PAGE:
One year ago, Patrick Sawyer was home in suburban Minneapolis celebrating his native Liberia’s Independence Day with his family and friends. The barrel-chested Sawyer had a larger-than-life presence, entering rooms by shaking everyone’s hands and waving his arms to emphasize a point.
“He was a little over the top, but for all the right reasons,” recalled friend Abdullah Kiatamba, who met Sawyer in 2008 and worked with him to organize last year’s Independence Day festivities in Minneapolis.
Sawyer, the first American victim to succumb to the current Ebola outbreak in West Africa, was a passionate man whose unexpected death Friday has shaken the local Liberian community. The 40-year-old had been living in Liberia since 2008, working as a consultant for the government’s Ministry of Finance while his wife raised their young children in Coon Rapids, Minnesota.
On July 20, Sawyer collapsed after getting off an Arik Air flight from Liberia to Lagos, Nigeria, where he was attending a conference. He was planning a visit to Coon Rapids next month to see his wife and his three daughters: Bella, 1, Mia, 4, and Eva 5.
“He was working in Liberia, but he considered Minnesota home,” Kiatamba told NBC News. “His closet friends were here. His family was here.”
Sawyer’s wife, Decontee, said her husband, a naturalized American citizen, was a social butterfly who had a yearning to make a difference in his native Liberia, one of the poorest countries in the world.
“[His death has] hit everyone’s front door and they feel like they have lost a best friend and a brother, and they are awake now,” she told NBC affiliate KARE.
Sawyer was reportedly vomiting and suffered from diarrhea — symptoms of the virus — during his trip to Nigeria, which included stopovers in Ghana and Togo. He was quarantined in a Nigerian hospital until his death Friday.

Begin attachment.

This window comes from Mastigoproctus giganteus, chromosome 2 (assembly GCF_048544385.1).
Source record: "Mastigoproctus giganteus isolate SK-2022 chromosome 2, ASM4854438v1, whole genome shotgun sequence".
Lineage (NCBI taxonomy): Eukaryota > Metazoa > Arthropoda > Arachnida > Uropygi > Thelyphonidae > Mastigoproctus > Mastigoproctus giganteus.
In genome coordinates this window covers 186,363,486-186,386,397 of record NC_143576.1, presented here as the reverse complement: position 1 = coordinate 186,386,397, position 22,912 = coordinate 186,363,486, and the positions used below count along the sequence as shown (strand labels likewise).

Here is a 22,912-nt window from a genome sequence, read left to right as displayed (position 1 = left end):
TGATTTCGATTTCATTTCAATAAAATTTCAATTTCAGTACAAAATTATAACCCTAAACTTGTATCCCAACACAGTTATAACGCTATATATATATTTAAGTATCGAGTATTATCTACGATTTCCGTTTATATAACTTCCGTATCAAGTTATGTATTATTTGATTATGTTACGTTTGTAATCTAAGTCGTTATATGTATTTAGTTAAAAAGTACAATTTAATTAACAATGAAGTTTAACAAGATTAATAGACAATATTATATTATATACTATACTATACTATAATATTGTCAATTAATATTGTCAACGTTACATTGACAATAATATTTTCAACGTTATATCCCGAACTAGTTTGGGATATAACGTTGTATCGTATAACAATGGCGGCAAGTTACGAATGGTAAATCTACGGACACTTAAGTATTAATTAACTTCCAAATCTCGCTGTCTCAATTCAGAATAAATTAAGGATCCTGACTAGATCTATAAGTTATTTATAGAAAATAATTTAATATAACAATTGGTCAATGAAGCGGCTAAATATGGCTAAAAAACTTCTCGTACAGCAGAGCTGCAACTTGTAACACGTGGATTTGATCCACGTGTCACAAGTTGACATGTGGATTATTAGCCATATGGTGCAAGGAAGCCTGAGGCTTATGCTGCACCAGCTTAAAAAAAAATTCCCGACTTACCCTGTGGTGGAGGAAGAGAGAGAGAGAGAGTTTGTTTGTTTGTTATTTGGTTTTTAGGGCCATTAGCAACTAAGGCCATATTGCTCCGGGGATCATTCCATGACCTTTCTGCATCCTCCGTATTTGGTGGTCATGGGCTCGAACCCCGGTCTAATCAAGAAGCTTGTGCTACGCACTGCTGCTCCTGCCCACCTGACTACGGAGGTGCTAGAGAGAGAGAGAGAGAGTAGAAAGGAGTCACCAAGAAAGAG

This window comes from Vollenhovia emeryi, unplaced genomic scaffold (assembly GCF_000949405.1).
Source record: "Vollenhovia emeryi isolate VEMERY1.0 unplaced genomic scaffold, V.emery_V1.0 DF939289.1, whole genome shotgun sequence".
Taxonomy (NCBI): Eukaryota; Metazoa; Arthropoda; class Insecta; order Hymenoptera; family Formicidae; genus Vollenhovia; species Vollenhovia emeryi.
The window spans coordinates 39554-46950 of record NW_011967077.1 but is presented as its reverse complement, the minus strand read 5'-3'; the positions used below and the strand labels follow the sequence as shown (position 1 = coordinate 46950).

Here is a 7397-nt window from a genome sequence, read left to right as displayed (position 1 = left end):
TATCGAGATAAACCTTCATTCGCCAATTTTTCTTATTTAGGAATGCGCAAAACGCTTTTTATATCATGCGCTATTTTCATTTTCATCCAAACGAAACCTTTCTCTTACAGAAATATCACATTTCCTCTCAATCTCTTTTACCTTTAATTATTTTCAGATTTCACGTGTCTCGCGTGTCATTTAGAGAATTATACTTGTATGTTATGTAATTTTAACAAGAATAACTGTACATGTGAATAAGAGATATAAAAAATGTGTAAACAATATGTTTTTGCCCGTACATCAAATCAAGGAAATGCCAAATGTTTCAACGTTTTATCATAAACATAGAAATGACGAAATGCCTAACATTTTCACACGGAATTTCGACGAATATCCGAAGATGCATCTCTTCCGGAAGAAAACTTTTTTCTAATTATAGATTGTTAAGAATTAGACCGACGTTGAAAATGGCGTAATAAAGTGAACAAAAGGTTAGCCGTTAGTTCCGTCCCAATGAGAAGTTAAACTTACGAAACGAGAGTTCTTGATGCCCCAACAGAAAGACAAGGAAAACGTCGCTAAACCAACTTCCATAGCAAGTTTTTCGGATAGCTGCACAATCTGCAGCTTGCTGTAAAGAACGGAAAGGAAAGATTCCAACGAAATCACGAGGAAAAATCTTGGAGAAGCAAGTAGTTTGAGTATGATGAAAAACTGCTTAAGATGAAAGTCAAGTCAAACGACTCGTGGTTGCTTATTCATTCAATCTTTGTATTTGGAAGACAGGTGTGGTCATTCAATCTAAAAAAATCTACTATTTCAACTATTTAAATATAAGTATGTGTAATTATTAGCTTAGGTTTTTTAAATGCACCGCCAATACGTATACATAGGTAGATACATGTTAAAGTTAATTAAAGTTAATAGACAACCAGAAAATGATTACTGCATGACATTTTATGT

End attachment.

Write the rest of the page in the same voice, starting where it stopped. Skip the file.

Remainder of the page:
Liberia has closed its borders to try and contain the outbreak of the highly infectious disease that has also put neighboring Guinea and Sierra Leone on high alert. Nigerian authorities are trying to monitor the 59 people, including airline workers, who had come into contact with Sawyer during his flight.
Decontee Sawyer said she believes her husband contracted the virus from his sister. Friends told NBC News he had taken his sister to the hospital about two weeks before he had fallen ill. She later died from Ebola.
Health officials in Africa are being even more cautious about stemming the virus, given that Sawyer was able to board a plane and could have potentially introduced the disease to the largest city in Africa.
Two other Americans in Liberia have been diagnosed with Ebola, which has killed more than 660 people since February and has a 70 percent fatality rate. The condition of one of them, Dr. Kent Brantley, was “very serious” and worsening, colleagues told NBC News on Tuesday.
Meanwhile, a memorial service for Sawyer is planned for Sept. 14 in Coon Rapids. Family and friends said Decontee Sawyer is “devastated” by the loss of her husband, whom she married in December 2008.
Her husband’s body was cremated, friends said, as a precaution to spreading the disease.
After the body is ravaged by Ebola, “there’s no opportunity to send home your husband,” Kiatamba said. “To lose a loved one like that, and now, you can’t even bury him — that’s heartbreaking for anyone.”
Stephanie Gosk of NBC News contributed to this report.